Chinese police are collecting DNA samples en masse from Tibetans

The database could be used for any purpose.
Deniz Yildiran
Traditional prayers and prostrations in front of Jokhang, Lhasa, Tibet.
Traditional prayers and prostrations in front of Jokhang, Lhasa, Tibet.


It seems that China is taking another step forward in developing surveillance technologies further as part of a “crime detection” program.

According to a report published by Human Rights Watch on September 5, Chinese authorities are collecting DNA samples through finger-prick devices from Tibetan residents across the Tibet Autonomous Region (TAR). It’s stated that residents are not allowed to decline the police’s request, and people don’t have to be criminal suspects to be asked for their samples, while children at kindergartens were asked to submit their DNAs without their parents’ consent.

The drives of DNA collections have been identified in 14 distinct locations across seven municipalities of the TAR in the western part of the Tibetan plateau. These locations include one prefecture, two counties, two towns, two townships, and seven villages.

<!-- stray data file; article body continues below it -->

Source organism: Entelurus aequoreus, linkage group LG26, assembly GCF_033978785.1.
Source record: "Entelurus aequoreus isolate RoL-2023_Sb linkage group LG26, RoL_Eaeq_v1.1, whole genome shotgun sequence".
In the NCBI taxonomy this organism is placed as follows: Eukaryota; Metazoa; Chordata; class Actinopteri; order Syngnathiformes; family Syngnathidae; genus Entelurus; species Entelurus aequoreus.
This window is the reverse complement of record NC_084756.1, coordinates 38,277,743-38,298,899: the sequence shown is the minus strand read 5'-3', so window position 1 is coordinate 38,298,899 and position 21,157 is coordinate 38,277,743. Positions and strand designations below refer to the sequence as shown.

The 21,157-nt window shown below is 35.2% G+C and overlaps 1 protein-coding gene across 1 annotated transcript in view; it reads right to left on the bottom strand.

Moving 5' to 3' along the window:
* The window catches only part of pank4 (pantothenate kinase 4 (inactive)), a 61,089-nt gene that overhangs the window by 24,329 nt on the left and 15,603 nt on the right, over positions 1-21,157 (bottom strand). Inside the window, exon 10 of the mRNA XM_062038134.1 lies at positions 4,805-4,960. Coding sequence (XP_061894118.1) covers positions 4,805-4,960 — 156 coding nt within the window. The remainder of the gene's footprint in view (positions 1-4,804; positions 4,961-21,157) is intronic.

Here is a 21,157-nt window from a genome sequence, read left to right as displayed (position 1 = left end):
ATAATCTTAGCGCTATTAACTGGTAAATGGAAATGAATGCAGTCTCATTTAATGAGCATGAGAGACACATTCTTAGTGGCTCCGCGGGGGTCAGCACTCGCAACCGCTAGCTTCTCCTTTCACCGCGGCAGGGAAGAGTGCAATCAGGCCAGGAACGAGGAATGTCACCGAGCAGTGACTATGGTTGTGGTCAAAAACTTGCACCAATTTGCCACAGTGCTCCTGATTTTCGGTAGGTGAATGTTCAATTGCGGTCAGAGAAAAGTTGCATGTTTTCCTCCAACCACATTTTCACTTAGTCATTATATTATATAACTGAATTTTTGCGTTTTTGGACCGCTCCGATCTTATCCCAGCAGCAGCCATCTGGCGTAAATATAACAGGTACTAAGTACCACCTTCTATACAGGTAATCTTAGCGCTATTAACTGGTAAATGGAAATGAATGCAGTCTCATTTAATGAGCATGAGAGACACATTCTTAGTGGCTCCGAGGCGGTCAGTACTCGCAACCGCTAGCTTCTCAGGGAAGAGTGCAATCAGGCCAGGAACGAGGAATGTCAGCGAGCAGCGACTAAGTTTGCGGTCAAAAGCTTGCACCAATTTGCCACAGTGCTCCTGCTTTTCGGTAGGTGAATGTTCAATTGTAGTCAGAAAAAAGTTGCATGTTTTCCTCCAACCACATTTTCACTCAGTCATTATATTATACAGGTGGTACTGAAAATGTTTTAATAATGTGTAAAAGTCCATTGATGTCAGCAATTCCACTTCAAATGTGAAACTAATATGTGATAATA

Police have been conducting a mass DNA collection program since 2016 until now, according to another research published by The Citizen Lab of the University of Toronto. Analyzing 100 public sources, the lab found out that police may have collected between roughly 919,282 and 1,206,962 DNA samples from 2016 to 2022. The total amount of samples belongs to 25.1% to 32.9% of Tibet’s population, which is 3.66 million.

Defense: A tool to fight crime

The lab also revealed that police had collected the samples of men, women, and children without pointing out any criminal investigation, and authorities have defended the collection as a tool to fight crime, find missing people, and ensure social stability.

“It’s tied into larger attempts by the police to hoover up as much data from the public as they can,” Emile Dirks, author of the Citizen Lab’s report, told VICE World News.

“It’s possible for police to use this completed population database for whatever purpose they see fit,” Dirks added.

China’s Ministry of Public Security has set up a system called “a male ancestry investigation” to deal with crimes since 2017 and has been collecting family records and genetic data from five to ten percent of its male citizens, The Vice reported.

“China now has the world’s largest forensic DNA database and appears to be the only country in the world where police are harvesting en masse DNA samples outside the scope of criminal investigations,” James Leibold, a professor at La Trobe University in Melbourne, said.

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